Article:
Ask a Ocean Naturalist
Ask a Ocean Naturalist...
Q: What are invertebrates?
A: Invertebrates are animals with no backbone. The invertebrate group encompasses a large and diverse array of animals, with over 90% of the world's species falling into this category. You are probably more familiar with invertebrates than you think; even in your own backyard you can find all kinds such as worms, slugs and insects. At the beach you might find crabs, sea stars, sea cucumbers, snails, shellfish, shrimps, coral, and more! The invertebrate group displays an enormous diversity in body shape and appearance, so that is why invertebrates look so different from each other and why we might think they look so strange!
Q: Are there any invertebrates at Maui Ocean Center?
A: There sure are. There are more invertebrates displayed at Maui Ocean Center than fish (considering that each coral head is actually a colony of small animals called 'polyps')! In our exhibits you will find a wide variety of invertebrates: lobsters, shellfish, sponges, crabs, octopus, squid, jellyfish, sea stars, sea cucumbers, sea urchins, corals, and more! For an up-close and personal experience with some invertebrates, come visit our Tide Pool exhibit. You can get your hands wet and see what some invertebrates actually feel like! We have sea stars, sea cucumbers and sea urchins, available for you to gently handle and learn about hands-on. It is a great way to become more familiar with the strange world of invertebrate animals.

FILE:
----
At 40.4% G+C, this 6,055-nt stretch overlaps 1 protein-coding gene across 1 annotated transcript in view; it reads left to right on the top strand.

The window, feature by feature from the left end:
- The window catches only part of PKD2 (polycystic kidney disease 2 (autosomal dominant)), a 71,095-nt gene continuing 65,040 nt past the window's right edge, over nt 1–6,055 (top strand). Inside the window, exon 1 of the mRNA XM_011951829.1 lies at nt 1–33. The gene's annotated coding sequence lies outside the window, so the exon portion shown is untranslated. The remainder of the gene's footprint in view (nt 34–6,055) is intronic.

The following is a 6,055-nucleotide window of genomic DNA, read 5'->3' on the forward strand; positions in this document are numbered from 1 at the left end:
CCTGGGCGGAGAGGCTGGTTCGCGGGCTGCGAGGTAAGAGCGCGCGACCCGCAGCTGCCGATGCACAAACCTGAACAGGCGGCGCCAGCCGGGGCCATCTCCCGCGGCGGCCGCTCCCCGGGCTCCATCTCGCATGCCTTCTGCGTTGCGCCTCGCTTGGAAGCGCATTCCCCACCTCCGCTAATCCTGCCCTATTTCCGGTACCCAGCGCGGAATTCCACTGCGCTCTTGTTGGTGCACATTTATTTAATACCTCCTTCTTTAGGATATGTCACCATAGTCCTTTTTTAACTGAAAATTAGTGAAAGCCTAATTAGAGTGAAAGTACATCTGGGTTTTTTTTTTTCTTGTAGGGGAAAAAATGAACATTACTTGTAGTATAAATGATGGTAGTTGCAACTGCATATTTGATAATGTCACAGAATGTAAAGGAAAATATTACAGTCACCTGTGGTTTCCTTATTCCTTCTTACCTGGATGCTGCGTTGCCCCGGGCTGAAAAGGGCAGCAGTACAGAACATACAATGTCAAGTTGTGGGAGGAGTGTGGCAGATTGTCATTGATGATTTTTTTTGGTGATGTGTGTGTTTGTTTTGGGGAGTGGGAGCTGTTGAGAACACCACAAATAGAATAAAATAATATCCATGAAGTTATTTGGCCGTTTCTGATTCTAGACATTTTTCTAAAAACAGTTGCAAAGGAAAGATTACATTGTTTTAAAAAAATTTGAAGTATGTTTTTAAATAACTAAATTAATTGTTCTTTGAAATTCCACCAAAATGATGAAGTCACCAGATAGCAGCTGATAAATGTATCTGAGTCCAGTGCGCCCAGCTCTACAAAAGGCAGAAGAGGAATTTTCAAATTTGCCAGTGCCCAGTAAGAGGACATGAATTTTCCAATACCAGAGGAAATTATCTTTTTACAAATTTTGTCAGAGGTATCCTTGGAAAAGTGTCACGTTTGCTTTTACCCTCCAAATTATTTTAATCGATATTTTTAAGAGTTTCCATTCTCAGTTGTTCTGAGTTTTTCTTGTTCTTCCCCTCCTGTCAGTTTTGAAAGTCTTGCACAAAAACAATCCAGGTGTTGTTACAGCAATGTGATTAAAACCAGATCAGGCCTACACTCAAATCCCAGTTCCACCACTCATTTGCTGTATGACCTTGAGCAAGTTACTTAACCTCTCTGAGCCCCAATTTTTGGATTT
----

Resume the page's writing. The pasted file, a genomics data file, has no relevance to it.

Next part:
Q: What is the dominant type of invertebrate I will see at
Maui Ocean Center?
A: We have more corals on display than any other species of invertebrate: approximately 42 species! Most corals are communal animals - each polyp is very small and lives in such close proximity to other polyps that it can be hard to pick out one from another. Even though it might look like one big animal, it is actually many! Corals are also interesting because although they are classified as animals, they exhibit characteristics of plants and minerals too. The soft 'animal' part of coral is called a coral polyp. When you look at coral in the aquarium, the polyp is the soft colorful part. The coral's white skeleton is made up of the mineral calcium carbonate (blackboard chalk is made with calcium carbonate). It secretes this mineral right out of the ocean water! The 'plant' part of coral comes from symbiotic algae that live within the coral polyp. This type of algae (called zooxanthellae) uses photosynthesis to help feed the coral animal. Photosynthesis is a process that uses energy from the sun to produce food. In return, the coral polyp gives the algae a permanent place to live and access to sunlight near the ocean's surface.
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